BEATBOT

The future of faster.  

Ahead of the 2016 Summer Olympics, PUMA sought to do something radical for their very literal front runner, Usain Bolt, by creating a raceable robot for training. Based on the idea of exploring beyond wearable technologies, 10XBeta was commissioned by JWT to develop "raceable" tech for PUMA. At the time, Carnegie Mellon had built the fastest computer vision robot, which topped out at 15 miles per hour. The Beatbot would need to travel at least 30 miles per hour to challenge the fastest man on earth. 

This was a design and engineering challenge we could not refuse.

 
 
3059417-poster-1280-puma-beatbot.jpg
 
 
 

Brief.

Isn’t there something other than a stopwatch or the Fitbit? Build a raceable pace car that is as fast or faster than Usain Bolt.

 
 

Process.

Parallel tracking of software and mechanical engineering for effective testing and integration of systems never combined before. 

 

Solution.

An autonomous line-following race car that leverages cutting-edge computer vision and modified suspension to reaching 30 miles per hour on the track.   

 
Beatbot_White.jpg
 
 
 
 
 
 

An autonomous line-following race car that leverages cutting-edge computer vision and modified suspension to reaching 30 miles per hour on the track.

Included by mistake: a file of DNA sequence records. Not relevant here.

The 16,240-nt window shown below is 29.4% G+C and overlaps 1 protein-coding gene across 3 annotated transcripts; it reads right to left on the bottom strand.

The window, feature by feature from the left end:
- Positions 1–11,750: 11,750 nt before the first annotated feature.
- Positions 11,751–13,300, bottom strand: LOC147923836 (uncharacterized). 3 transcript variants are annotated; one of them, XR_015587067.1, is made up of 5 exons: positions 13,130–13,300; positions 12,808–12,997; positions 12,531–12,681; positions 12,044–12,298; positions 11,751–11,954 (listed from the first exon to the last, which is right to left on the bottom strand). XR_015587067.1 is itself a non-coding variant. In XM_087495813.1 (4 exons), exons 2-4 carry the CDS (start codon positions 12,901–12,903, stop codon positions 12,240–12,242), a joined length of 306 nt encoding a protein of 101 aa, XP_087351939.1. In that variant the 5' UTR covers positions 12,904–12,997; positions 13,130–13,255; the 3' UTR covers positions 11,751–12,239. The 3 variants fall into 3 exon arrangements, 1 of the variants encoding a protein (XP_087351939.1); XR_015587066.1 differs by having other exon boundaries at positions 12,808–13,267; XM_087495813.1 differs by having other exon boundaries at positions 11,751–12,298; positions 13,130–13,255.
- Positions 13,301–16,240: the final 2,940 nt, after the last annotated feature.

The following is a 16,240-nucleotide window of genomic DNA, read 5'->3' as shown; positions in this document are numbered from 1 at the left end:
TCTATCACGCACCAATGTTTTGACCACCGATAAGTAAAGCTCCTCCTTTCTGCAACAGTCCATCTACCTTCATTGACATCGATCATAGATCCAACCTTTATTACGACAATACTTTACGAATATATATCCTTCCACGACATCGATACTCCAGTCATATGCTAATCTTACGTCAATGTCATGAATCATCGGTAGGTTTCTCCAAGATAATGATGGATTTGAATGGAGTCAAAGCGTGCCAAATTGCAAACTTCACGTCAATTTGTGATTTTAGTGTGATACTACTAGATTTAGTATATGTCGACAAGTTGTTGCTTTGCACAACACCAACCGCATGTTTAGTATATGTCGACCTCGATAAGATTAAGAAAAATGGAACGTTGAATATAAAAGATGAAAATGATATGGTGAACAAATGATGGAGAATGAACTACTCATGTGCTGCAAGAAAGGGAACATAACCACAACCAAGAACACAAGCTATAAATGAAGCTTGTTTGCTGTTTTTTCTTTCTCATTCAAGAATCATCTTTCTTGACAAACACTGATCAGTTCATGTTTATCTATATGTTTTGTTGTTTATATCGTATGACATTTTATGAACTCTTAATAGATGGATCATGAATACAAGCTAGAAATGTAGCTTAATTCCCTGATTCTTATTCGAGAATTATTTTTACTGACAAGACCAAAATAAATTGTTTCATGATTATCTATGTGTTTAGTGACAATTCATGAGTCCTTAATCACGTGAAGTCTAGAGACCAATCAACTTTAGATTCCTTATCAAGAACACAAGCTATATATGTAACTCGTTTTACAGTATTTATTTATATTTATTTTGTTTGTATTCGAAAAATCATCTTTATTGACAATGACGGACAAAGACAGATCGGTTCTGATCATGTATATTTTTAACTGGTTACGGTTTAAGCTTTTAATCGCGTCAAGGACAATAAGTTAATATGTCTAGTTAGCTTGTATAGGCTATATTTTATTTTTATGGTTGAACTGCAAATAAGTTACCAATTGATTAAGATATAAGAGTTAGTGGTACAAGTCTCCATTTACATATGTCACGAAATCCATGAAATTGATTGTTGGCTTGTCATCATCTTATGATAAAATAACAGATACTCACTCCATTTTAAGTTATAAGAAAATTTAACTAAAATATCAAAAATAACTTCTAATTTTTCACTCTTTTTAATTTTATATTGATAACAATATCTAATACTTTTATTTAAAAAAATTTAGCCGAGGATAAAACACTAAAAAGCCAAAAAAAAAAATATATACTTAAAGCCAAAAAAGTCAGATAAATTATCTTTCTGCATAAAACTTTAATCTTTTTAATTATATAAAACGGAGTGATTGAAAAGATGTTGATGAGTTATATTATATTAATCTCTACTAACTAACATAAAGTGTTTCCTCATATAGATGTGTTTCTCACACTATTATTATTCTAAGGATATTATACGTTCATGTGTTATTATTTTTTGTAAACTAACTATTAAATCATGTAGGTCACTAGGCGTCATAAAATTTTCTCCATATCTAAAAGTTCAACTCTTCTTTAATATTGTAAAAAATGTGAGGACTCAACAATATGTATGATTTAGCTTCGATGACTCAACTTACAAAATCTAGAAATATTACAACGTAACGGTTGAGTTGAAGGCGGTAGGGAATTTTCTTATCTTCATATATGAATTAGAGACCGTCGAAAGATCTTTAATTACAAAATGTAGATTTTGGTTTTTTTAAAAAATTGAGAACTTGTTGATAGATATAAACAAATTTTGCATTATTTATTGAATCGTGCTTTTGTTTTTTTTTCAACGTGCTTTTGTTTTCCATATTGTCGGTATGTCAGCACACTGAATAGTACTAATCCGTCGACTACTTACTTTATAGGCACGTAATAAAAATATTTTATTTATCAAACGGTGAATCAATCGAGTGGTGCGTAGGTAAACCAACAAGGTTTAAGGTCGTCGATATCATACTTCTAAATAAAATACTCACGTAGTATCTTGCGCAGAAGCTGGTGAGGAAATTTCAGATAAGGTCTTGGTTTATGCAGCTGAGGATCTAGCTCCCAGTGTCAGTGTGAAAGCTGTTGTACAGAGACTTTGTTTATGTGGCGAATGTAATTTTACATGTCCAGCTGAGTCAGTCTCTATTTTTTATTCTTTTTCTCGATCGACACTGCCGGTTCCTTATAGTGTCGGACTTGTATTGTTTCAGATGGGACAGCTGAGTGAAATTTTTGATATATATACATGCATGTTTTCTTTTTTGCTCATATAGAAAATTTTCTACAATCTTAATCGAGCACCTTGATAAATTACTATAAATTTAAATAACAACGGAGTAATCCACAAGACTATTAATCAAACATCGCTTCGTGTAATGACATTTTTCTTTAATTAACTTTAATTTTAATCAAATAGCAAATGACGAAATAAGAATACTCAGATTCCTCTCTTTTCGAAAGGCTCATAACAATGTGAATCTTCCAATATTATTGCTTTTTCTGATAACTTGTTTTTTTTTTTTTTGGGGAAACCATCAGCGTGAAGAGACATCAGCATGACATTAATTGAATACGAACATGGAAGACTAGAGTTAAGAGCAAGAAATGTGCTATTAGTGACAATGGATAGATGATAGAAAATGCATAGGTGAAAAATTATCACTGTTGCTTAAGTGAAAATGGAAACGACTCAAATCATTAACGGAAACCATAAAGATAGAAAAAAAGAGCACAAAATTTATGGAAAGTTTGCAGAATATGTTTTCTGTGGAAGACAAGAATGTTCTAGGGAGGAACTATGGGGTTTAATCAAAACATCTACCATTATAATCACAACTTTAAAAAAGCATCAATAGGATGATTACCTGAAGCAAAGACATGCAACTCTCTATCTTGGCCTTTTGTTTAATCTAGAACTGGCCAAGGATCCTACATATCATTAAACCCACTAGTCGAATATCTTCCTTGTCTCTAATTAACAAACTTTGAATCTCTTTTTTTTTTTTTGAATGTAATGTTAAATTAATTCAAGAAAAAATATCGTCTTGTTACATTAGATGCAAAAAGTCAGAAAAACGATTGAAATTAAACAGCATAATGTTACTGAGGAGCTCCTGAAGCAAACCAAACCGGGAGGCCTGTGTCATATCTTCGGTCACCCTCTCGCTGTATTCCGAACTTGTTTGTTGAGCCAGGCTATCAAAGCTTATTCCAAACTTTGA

With the challenge set, we worked collaboratively across teams towards the goal of creating a pace car that able to race Usain Bolt at even his quickers burst. Starting with an off-the-shelf RC car, we modified the internal suspension and wheels handle the track at high speeds. 
We developed a series of tests to take over the steering control of the car, then applied line-following and computer vision systems with sensing controls to determine the orientation. The challenge that arose was sensing the car’s position, then deciding the steering instructions and implementing before the car was already too far off course. Initially, the car sensed every 1/12 of a second, which meant the car had already traveled 2 lengths. Balancing computing power and overall weight, we were able to get the car steady at 30 mph the car by enabling it to  measure every 1/500 of a second. The shell was designed to mimic the iconic PUMA shoe box, while optimizing for drag-transparency, cooling and downforce. 

After many nights spent at the track, Beatbot flew to Jamaica to meet with Usain. Can’t beat that. 

Currently, the BeatBot is not for sale, but it left the athletic community inspired.
 



Project Team

Design, Engineering, Product Management, Fabrication: Marcel Botha, Berk Ilhan, Simon Ellison
Software Development: Ranjit Bhatnagar, Bruno Kruse, Carrie Kengle, Mike Manh
Sensor Development: Bruno Kruse, Carrie Kengle, Andres Wallentin
Steering Integration: Yoni Saltzman
 

 
 
 
 

Beatbot_Grey.jpg
 

P R E S S

 
 

WORK > BEATBOT

<PREV  /  NEXT>